xiii. Whereas the legacy of dissensions in many member-states (for example: Haiti and Cuba) will require a concerted effort to integrate the exile community’s repatriation, the Federation must arrange for Reconciliation Commissions to satiate a demand for justice.
The foregoing article recognized the fact that Raul Castro implemented economic, security, and governing reforms, to a failed consequence. This was inevitable! Go Lean takes a different approach. The book posits that the problems of Cuba, or the entire Caribbean for that matter, are too big for any one member-state to address alone, that there must be a regional solution, one agnostic of the colonial, language or political differences of the individual countries.
This is a tall-order; this is heavy-lifting.
The book maintains that confederating with Cuba is a “Big Idea” for the Caribbean. It therefore provides the turn-by-turn directions for elevating Cuban society and reconciling the 55 year-old rift in US-Cuban relations.
The premise of this roadmap is that Cuban President Raul Castro has announced that he will retire in 2017. We welcome a post-Castro Cuba.
This commentary is not the first to focus on Cuba. Previous blogs featured many subjects of Cuba’s eventual integration into the Caribbean brotherhood. See these points in the sample here:
|http://www.goleancaribbean.com/blog/?p=1847||Cuban Cigars – Declared “Among the best in the world”|
|http://www.goleancaribbean.com/blog/?p=1609||Cuba mulls economy in Parliament session|
|http://www.goleancaribbean.com/blog/?p=789||America’s War on the Caribbean|
|http://www.goleancaribbean.com/blog/?p=554||Cuban cancer medication registered in 28 countries|
|http://www.goleancaribbean.com/blog/?p=436||Cuba Approves New “Law on Foreign Investment”|
The book Go Lean … Caribbean purports that anyone named “Castro” administering Cuba would be a guaranteed deterrent for international cooperation; especially so in American circles, and even more abhorrent in the Miami Cuban Exile community. But 2017 is not far away. Go Lean is the planning, with the community ethos, strategies, tactics, implementations and advocacies to finally reform Cuba, and include “her” in the Caribbean brotherhood. See book samples here:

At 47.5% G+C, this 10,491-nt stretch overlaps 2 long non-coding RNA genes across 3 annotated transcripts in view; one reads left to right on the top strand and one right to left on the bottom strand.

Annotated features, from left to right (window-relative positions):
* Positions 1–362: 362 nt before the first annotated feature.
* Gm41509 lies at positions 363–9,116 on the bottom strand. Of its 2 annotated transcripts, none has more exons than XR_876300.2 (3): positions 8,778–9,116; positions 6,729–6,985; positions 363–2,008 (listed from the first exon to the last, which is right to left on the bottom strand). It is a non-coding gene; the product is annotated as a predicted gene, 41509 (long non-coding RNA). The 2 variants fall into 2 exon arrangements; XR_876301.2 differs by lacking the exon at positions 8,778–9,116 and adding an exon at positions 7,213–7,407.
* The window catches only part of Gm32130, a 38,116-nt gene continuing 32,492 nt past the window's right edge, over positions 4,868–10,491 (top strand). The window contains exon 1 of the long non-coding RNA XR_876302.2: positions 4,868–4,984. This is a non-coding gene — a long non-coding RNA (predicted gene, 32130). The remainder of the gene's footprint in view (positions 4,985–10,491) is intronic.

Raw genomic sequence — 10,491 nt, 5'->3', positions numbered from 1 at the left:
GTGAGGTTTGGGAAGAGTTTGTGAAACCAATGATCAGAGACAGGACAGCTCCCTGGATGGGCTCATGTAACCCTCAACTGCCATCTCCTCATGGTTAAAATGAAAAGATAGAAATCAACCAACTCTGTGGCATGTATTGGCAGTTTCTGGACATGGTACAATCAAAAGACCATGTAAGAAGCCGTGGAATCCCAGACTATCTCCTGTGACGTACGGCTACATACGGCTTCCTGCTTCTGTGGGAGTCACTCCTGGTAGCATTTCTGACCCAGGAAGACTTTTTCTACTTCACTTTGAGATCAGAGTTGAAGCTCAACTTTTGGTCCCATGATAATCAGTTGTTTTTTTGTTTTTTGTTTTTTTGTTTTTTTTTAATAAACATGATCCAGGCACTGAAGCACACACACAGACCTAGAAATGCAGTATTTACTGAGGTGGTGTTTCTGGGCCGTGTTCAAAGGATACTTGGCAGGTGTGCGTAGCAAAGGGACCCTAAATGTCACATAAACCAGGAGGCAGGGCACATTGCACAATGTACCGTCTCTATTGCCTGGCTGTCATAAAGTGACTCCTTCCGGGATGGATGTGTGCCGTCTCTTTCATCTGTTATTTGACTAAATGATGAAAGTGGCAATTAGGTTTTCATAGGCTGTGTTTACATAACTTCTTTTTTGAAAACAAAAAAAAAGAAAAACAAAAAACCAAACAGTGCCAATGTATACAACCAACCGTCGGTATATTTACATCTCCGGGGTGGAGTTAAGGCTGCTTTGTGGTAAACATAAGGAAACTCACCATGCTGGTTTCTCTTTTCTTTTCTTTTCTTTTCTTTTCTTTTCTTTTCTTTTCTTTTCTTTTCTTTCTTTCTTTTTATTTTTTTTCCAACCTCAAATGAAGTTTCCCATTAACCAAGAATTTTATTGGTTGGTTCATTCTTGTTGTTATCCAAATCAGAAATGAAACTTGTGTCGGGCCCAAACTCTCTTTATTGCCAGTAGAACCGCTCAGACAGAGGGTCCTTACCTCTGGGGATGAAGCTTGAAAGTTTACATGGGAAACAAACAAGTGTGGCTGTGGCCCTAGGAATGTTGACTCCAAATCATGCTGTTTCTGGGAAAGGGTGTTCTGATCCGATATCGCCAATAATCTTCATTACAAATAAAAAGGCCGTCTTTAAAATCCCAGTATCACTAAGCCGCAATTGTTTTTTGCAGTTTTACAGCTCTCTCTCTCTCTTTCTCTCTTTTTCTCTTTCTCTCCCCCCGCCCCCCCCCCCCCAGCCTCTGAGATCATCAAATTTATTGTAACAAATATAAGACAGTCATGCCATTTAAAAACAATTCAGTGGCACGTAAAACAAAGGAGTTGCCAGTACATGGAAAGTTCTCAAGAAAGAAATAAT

|Community Ethos – Deferred Gratification||Page 21|
|Community Ethos – Economic Systems Influence Individual Choices & Incentives||Page 21|
|Community Ethos – Voluntary Trade Creates Wealth||Page 21|
|Community Ethos – Lean Operations||Page 24|
|Community Ethos – Return on Investments||Page 24|
|Community Ethos – Cooperatives||Page 25|
|Community Ethos – Non-Government Organizations (NGOs)||Page 25|
|Community Ethos – Ways to Manage Reconciliations||Page 34|
|Community Ethos – Ways to Impact the Greater Good||Page 37|
|Strategic – Vision – Integrating Region in to a Single Market||Page 45|
|Strategic – Core Competence – Specialty Agriculture||Page 58|
|Tactical – Fostering a Technocracy||Page 64|
|Tactical – Separation of Powers – Office of Trade Negotiations||Page 80|
|Tactical – Separation of Powers – Federal Courts – Truth & Reconciliation Commissions||Page 90|
|Implementation – Assemble & Create Super-Regional Organs to represent all Caribbean||Page 96|
|Implementation – Ways to Pay for Change||Page 101|
|Implementation – Foreign Policy Initiatives at Start-up||Page 102|
|Implementation – Ways to Deliver||Page 109|
|Implementation – Ways to Benefit from Globalization||Page 119|
|Planning – 10 Big Ideas – Cuba||Page 127|
|Planning – Ways to Improve Failed-State Indices||Page 134|
|Planning – Lessons Learned from the Bible||Page 143|
|Advocacy – Ways to Grow the Economy||Page 151|
|Advocacy – Ways to Ways to Improve Governance in the Caribbean Region||Page 168|
|Advocacy – Ways to Impact the Diaspora||Page 217|
|Advocacy – Ways to Impact Foundations||Page 219|
|Advocacy – Ways to Re-boot Cuba||Page 236|
The foregoing article addresses reform in Cuba from the point-of-view of religious leaders, the Roman Catholic Church. This is welcomed! While Go Lean is a roadmap for economic empowerment, it does highlight the wisdom gleaned from a study of the Bible. But, the CU declares a religious-neutral stance and invites participation from many aspects of society, including religious groups, civic agencies, social charities, foundations and other non-governmental organizations.
The roadmap is especially inviting to the Caribbean Diaspora; it presents a plan for the contribution of their time, talents and treasuries in the elevation of the entire region.
There will be the need for reconciliation of this Diaspora class, especially in Cuba. We invite that now!
This is a new day, it’s time now for change in Cuba and throughout the rest of the region. It is time to make the Caribbean a better place to live, work and play.
Cuba será libre!